Crossing the culture barrier
Shaji Karun's next film delves into a turbulent phase in Raja Ravi Varma's artistic career.
He was the first person to unite India through images Shaji N. Karun
LATEST VENTURE: Filmmaker Shaji N.Karun
Cinematographer and film director Shaji N. Karun's films have always had a sharp focus and a richly textured structure that narrates the story without relying on melodrama or high-decibel dialogue.
The individual was never lost in the storytelling. Whether it be `Piravi,' `Swahom,' or `Vanaprastham,' his films took the viewer into the mindscape of the protagonist, exploring the bewildering complexities of situations and emotions that the characters had to under go.
And yet, there is a universality in the themes that go beyond the boundaries of language, region and culture.
A lyrical quality to his cinematic idiom and ambience that is a hallmark of all his films. Perhaps it was because of his long association with Aravindam, as an award-wining cinematographer.
True to Shaji's filmography, his next film, which is on the royal artist Raja Ravi Varma, will not be a mere biography of the artist. Instead, it seeks to delve into the Raja's intense relationship with the model who inspired some of his best works. Being produced by Bobby Bedi of `Mangal Pandey' fame, the film in Hindi will have Ajay Devgan in the lead as the Raja. However, Shaji is still in search of an actor who will play the role of the model, Sugandhi.
"Thousands of Indians know her through the pictures of Lakshmi and Saraswathy that Ravi Varma painted and popularised through his printing press. So, it has to be someone who can do justice to her role in the film," says Shaji.
Why Ajay? "Well, Ajay is a star who is a good performer. He is a versatile actor who has acted in some offbeat films. We wanted someone like that," explains Shaji.
Most of the film will be shot in Pune and on locations in Maharashtra as Ravi Varma did some of his most famous works in Mumbai where he met the model whose face launched a series of iconic paintings.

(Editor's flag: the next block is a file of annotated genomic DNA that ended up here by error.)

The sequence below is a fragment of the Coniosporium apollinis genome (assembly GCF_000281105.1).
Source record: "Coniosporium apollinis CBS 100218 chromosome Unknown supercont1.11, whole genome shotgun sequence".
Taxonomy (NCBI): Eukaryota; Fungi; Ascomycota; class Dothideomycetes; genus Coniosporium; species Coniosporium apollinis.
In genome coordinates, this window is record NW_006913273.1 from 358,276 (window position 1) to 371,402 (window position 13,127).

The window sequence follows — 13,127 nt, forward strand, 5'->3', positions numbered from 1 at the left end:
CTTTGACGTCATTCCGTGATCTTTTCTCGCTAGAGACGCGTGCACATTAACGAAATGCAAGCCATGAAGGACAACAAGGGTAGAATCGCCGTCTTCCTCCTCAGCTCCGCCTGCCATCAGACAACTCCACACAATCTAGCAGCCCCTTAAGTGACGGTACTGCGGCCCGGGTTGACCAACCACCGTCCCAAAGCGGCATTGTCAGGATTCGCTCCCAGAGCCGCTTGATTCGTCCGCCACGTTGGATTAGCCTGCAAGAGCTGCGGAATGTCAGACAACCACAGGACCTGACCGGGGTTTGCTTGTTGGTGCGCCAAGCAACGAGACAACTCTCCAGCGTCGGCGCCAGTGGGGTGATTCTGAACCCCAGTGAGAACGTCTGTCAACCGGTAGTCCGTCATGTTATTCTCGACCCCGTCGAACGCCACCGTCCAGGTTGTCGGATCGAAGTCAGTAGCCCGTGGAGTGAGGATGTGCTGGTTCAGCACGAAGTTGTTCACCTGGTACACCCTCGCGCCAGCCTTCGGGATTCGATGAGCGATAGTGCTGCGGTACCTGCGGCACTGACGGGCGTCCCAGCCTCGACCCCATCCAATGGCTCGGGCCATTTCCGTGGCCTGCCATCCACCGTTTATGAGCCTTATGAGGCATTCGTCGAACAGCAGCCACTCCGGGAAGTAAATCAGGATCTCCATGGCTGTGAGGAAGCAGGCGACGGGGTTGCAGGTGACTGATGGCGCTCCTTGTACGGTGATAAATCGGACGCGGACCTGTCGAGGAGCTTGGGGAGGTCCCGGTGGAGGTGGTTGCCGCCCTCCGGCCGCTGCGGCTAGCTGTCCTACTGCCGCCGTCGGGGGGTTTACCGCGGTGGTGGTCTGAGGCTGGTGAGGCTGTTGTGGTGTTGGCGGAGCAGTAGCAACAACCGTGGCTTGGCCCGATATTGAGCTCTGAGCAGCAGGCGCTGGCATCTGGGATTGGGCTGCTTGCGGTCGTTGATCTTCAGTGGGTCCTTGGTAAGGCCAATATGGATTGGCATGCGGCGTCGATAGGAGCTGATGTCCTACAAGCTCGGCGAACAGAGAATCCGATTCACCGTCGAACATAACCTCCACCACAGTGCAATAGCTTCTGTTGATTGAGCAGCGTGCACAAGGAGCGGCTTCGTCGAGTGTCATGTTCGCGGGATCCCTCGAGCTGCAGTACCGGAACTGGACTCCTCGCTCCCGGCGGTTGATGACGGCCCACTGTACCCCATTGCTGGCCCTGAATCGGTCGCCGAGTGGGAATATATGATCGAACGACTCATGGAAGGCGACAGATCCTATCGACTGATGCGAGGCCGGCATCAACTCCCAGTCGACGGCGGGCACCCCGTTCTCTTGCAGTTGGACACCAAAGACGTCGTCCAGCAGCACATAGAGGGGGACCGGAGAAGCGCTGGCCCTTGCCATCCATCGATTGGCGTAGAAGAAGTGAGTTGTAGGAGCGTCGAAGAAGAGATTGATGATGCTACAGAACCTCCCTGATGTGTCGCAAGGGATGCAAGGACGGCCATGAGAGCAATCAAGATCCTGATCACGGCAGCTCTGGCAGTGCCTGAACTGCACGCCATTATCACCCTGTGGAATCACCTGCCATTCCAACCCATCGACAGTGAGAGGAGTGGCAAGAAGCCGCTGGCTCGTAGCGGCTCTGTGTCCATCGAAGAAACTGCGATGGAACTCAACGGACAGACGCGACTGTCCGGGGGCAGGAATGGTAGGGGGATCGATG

The pictures of Gods and Goddesses that used to adorn Indian homes used to roll off his press in Malavi in Mumbai.
Shaji says, "This year, we are observing the centennial of Ravi Varma who was the first artist from Kerala, and perhaps India, to use his brush and canvas to visually translate the rich imagery and narration of our epics. Like a photographer, he knew the moment to freeze. For instance, the famous painting that shows Shakunthala taking a look at Dushayanth. He could have chosen any scene from the text but his deep reading of the drama and discussions with scholars helped him select a very visually riveting scene. We also get to see a slice of society through his paintings. While his technique was European, his subjects and themes were very much rooted in our psyche.
A Ravi Varma creation.
"He was the first person to unite India through images and till now no one has been able to better him in terms of his interpretations of our mythology. His images reached out to Indians like never before."
Enumerating the contributions of this artist, whose art was sometimes criticised as calendar art, Shaji says, "Ravi Varma had a terrific sense of colour and design. His idea of beauty and Indian womanhood influenced many artists. Even the sari, as we know it today, was popularised by this artist."
Shaji plans to concentrate on the period the Raja spent in Mumbai, when he bought a press in 1894-95 and became the first `artist-turned businessman.' The press left him in debt and he was forced to sell it to his German partner who also won the rights to his pictures.
Shaji plans to zoom in on the angst of the artist who was forced to compromise on his art to make a success of his business venture. In course of time, his partner made a killing by marketing Ravi Varma's iconic images to sell matchboxes and calendars.
"However, the compromises depressed the artist and when he tried to paint a nude of the model, there was an uproar. Eventually, disturbed by the anguish of the artist, the model kills herself. My film will be on this turbulent phase of the artist's life. The film will present her view of her relationship with the artist," he explains.
The shooting of the film will begin in April, says Shaji who is busy polishing the script of the film.
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